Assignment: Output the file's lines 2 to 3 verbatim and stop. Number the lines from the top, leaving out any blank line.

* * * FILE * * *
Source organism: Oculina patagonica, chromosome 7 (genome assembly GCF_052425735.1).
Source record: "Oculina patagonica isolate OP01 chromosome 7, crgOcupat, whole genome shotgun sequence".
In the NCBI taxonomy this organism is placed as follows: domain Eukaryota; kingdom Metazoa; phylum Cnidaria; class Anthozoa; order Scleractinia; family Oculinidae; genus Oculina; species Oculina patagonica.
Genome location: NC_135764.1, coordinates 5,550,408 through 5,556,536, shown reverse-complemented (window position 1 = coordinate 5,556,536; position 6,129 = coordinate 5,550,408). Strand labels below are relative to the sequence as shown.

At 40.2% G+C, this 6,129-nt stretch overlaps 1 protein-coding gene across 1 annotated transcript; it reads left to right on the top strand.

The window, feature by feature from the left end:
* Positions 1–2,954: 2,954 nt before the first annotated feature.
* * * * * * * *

Source record: "Oculina patagonica isolate OP01 chromosome 7, crgOcupat, whole genome shotgun sequence".
In the NCBI taxonomy this organism is placed as follows: domain Eukaryota; kingdom Metazoa; phylum Cnidaria; class Anthozoa; order Scleractinia; family Oculinidae; genus Oculina; species Oculina patagonica.